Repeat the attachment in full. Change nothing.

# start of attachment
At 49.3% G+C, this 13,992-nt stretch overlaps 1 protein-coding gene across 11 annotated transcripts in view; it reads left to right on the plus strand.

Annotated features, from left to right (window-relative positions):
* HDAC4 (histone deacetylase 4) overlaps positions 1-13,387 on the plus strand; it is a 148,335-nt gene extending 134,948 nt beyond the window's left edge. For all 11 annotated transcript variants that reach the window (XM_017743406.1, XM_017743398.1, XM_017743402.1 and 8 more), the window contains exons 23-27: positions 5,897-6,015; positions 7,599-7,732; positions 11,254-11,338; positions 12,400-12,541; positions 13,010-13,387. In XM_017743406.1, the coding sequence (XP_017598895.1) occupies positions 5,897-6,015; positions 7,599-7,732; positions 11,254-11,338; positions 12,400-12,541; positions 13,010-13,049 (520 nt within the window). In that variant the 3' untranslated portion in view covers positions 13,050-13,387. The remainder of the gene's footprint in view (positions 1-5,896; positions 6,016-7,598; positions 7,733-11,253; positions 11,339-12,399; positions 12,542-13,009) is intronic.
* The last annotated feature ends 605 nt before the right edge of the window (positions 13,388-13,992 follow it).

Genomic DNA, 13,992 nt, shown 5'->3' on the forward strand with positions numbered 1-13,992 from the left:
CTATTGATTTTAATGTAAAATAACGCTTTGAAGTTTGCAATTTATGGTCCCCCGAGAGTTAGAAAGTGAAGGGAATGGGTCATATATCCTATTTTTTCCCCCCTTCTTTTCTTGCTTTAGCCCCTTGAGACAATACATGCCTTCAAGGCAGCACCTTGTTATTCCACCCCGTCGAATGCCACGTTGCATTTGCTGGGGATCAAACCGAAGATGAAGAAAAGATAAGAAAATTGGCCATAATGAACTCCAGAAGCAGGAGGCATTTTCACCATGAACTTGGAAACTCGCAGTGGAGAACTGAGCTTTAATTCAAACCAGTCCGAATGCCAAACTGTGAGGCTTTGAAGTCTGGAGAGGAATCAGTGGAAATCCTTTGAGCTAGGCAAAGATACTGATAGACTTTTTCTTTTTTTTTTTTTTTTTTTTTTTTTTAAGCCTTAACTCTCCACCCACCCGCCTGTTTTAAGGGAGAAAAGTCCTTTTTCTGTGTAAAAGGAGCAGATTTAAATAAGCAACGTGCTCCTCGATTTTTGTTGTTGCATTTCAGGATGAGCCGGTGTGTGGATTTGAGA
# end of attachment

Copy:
At 49.3% G+C, this 13,992-nt stretch overlaps 1 protein-coding gene across 11 annotated transcripts in view; it reads left to right on the plus strand.

Annotated features, from left to right (window-relative positions):
* HDAC4 (histone deacetylase 4) overlaps positions 1-13,387 on the plus strand; it is a 148,335-nt gene extending 134,948 nt beyond the window's left edge. For all 11 annotated transcript variants that reach the window (XM_017743406.1, XM_017743398.1, XM_017743402.1 and 8 more), the window contains exons 23-27: positions 5,897-6,015; positions 7,599-7,732; positions 11,254-11,338; positions 12,400-12,541; positions 13,010-13,387. In XM_017743406.1, the coding sequence (XP_017598895.1) occupies positions 5,897-6,015; positions 7,599-7,732; positions 11,254-11,338; positions 12,400-12,541; positions 13,010-13,049 (520 nt within the window). In that variant the 3' untranslated portion in view covers positions 13,050-13,387. The remainder of the gene's footprint in view (positions 1-5,896; positions 6,016-7,598; positions 7,733-11,253; positions 11,339-12,399; positions 12,542-13,009) is intronic.
* The last annotated feature ends 605 nt before the right edge of the window (positions 13,388-13,992 follow it).

Genomic DNA, 13,992 nt, shown 5'->3' on the forward strand with positions numbered 1-13,992 from the left:
CTATTGATTTTAATGTAAAATAACGCTTTGAAGTTTGCAATTTATGGTCCCCCGAGAGTTAGAAAGTGAAGGGAATGGGTCATATATCCTATTTTTTCCCCCCTTCTTTTCTTGCTTTAGCCCCTTGAGACAATACATGCCTTCAAGGCAGCACCTTGTTATTCCACCCCGTCGAATGCCACGTTGCATTTGCTGGGGATCAAACCGAAGATGAAGAAAAGATAAGAAAATTGGCCATAATGAACTCCAGAAGCAGGAGGCATTTTCACCATGAACTTGGAAACTCGCAGTGGAGAACTGAGCTTTAATTCAAACCAGTCCGAATGCCAAACTGTGAGGCTTTGAAGTCTGGAGAGGAATCAGTGGAAATCCTTTGAGCTAGGCAAAGATACTGATAGACTTTTTCTTTTTTTTTTTTTTTTTTTTTTTTTTAAGCCTTAACTCTCCACCCACCCGCCTGTTTTAAGGGAGAAAAGTCCTTTTTCTGTGTAAAAGGAGCAGATTTAAATAAGCAACGTGCTCCTCGATTTTTGTTGTTGCATTTCAGGATGAGCCGGTGTGTGGATTTGAGA